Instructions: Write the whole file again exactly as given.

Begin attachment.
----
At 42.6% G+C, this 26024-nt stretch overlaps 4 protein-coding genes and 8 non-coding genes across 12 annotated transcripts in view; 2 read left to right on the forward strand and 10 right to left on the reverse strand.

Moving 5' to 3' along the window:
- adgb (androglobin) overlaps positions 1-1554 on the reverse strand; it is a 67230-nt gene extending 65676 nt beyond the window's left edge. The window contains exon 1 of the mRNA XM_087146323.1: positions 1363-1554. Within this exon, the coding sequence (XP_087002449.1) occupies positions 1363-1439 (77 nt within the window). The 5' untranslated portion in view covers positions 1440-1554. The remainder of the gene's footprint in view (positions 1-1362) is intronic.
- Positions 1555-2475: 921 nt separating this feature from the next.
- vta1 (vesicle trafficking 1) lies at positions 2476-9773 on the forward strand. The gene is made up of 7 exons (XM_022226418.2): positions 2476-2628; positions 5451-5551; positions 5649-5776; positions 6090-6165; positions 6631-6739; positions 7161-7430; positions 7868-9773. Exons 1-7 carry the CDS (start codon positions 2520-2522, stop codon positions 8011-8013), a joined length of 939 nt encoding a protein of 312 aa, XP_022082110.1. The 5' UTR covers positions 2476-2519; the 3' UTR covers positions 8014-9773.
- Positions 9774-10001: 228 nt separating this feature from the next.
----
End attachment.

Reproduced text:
At 42.6% G+C, this 26024-nt stretch overlaps 4 protein-coding genes and 8 non-coding genes across 12 annotated transcripts in view; 2 read left to right on the forward strand and 10 right to left on the reverse strand.

Moving 5' to 3' along the window:
- adgb (androglobin) overlaps positions 1-1554 on the reverse strand; it is a 67230-nt gene extending 65676 nt beyond the window's left edge. The window contains exon 1 of the mRNA XM_087146323.1: positions 1363-1554. Within this exon, the coding sequence (XP_087002449.1) occupies positions 1363-1439 (77 nt within the window). The 5' untranslated portion in view covers positions 1440-1554. The remainder of the gene's footprint in view (positions 1-1362) is intronic.
- Positions 1555-2475: 921 nt separating this feature from the next.
- vta1 (vesicle trafficking 1) lies at positions 2476-9773 on the forward strand. The gene is made up of 7 exons (XM_022226418.2): positions 2476-2628; positions 5451-5551; positions 5649-5776; positions 6090-6165; positions 6631-6739; positions 7161-7430; positions 7868-9773. Exons 1-7 carry the CDS (start codon positions 2520-2522, stop codon positions 8011-8013), a joined length of 939 nt encoding a protein of 312 aa, XP_022082110.1. The 5' UTR covers positions 2476-2519; the 3' UTR covers positions 8014-9773.
- Positions 9774-10001: 228 nt separating this feature from the next.